"The IIHF supports the proposal to have a joint North/South Korean team. Considering the exceptional circumstances of these two countries and the opportunity offered by PyeongChang 2018, a joint North/South Korean women’s ice hockey team would positively reflect the Olympic ideals of social development and peace through sport," Steiss said, commenting on a landmark agreement, reached on January 17 between the countries, to march together under a "unification flag" at the opening ceremony of the 2018 Winter Olympics and field a joint team in women's hockey.
The international Olympic sports federations will make their joint decision on the issue after holding discussions on the agreement’s potential impact on the Olympic Games at the International Olympic Committee's meeting, he noted.
However, the agreement of the two neighboring nations to form a unified Korean female hockey team was criticized by the Swiss Ice Hockey Federation, which claimed that a potential joint team would create an uneven playing field and unfair competition. The move was not welcomed in South Korea itself as well, with more than 70 percent of South Koreans expressing their disagreement with the idea, according to a survey jointly conducted by the SBS broadcaster and the South Korean National Assembly Speaker’s office.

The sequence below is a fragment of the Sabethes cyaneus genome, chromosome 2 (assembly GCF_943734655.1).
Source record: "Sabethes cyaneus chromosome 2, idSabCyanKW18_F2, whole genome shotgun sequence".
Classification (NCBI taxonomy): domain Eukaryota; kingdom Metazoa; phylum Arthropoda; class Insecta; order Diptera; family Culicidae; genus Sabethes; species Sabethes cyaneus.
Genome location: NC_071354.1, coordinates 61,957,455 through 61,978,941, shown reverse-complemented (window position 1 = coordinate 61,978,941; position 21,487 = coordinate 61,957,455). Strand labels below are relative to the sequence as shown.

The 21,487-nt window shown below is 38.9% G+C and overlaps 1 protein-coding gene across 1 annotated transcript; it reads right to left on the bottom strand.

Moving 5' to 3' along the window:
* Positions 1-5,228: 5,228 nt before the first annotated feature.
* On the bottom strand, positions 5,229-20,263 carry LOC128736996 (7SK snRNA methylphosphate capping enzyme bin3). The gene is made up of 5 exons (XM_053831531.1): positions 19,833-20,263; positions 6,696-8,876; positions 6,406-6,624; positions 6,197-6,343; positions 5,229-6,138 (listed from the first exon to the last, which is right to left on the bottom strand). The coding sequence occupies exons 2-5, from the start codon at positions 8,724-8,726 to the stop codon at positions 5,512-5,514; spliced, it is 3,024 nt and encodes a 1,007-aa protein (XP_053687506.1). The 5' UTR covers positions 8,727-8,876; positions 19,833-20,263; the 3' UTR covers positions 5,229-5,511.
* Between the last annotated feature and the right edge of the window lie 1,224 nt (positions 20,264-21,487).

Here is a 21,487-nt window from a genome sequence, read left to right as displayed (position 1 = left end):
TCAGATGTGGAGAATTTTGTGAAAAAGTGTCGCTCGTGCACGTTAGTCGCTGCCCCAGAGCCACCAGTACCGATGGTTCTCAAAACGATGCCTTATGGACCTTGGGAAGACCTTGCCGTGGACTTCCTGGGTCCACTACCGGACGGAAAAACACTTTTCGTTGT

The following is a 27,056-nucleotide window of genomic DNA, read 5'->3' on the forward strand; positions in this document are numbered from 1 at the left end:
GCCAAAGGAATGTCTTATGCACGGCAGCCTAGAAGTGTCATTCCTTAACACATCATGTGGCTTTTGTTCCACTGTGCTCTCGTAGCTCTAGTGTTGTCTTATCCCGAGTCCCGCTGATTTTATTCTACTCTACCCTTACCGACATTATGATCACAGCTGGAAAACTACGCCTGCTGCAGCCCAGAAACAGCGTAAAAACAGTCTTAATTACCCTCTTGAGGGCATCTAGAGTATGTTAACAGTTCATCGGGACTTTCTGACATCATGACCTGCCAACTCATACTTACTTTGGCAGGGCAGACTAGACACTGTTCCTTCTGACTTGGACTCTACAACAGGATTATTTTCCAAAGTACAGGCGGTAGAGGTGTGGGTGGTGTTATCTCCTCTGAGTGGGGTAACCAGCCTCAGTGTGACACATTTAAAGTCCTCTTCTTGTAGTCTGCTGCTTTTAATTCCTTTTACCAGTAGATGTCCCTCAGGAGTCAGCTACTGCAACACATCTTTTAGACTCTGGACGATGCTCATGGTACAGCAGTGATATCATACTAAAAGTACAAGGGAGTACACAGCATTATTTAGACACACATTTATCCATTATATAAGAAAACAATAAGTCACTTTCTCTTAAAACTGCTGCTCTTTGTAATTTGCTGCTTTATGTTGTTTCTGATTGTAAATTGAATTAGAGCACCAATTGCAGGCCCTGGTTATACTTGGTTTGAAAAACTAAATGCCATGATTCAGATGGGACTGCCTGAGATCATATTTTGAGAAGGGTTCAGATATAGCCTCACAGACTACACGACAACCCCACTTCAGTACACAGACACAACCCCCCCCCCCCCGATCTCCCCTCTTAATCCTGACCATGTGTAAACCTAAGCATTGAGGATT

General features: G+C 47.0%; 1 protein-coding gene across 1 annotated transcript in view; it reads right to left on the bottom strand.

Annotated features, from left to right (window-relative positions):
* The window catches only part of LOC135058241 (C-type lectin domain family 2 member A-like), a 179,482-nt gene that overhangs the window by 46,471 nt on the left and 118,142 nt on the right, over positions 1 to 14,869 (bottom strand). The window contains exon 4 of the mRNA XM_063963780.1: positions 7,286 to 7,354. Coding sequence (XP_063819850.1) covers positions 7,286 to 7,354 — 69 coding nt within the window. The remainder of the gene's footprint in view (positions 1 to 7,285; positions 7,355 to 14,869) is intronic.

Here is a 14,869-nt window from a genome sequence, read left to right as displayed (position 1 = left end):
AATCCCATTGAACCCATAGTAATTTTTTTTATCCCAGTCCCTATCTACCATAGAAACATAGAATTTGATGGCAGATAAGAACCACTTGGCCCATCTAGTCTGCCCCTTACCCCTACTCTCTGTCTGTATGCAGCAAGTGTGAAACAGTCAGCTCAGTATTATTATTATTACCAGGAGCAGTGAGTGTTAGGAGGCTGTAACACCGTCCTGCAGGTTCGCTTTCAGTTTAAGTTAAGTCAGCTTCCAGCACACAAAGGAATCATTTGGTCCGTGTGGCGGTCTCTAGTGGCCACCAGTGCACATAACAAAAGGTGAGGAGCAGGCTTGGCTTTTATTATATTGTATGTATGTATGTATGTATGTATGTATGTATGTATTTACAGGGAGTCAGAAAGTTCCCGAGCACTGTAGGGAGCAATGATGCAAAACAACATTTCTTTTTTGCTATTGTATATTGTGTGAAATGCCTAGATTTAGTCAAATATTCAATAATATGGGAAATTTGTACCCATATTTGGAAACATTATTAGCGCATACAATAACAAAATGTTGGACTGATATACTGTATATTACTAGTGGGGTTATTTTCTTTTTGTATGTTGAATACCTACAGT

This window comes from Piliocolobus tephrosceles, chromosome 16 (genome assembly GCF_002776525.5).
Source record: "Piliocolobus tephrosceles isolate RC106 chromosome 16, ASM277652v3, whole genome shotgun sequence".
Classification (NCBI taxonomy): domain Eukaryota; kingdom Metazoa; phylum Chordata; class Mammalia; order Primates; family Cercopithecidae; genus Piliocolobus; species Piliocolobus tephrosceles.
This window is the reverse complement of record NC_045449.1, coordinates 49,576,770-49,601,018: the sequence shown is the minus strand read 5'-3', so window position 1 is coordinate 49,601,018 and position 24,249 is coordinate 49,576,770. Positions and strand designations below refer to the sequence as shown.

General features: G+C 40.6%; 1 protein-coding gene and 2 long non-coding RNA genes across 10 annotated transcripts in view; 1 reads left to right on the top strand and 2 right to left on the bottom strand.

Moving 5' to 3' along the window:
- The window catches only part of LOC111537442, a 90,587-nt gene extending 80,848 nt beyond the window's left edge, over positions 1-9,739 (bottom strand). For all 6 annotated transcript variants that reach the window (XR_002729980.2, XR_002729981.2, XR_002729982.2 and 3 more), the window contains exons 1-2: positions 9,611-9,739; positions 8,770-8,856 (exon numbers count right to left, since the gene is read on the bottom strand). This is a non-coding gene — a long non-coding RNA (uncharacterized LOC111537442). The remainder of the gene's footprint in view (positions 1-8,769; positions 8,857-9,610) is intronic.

The idea of "unification flag" has also prompted a backlash among South Koreans, with almost a half of them opposing the move, according to a survey by the RealMeter pollster released on Thursday.
The rapprochement between the neighboring states began following North Korean leader Kim Jong Un's New Year's address, in which he backed the idea of sending his country's athletes to the Olympics. The two Koreas have been divided since the end of World War II and the situation on the Korean Peninsula grew particularly tense in the last year, as North Korea continued its missile and nuclear tests, despite opposition from its neighbors and their allies.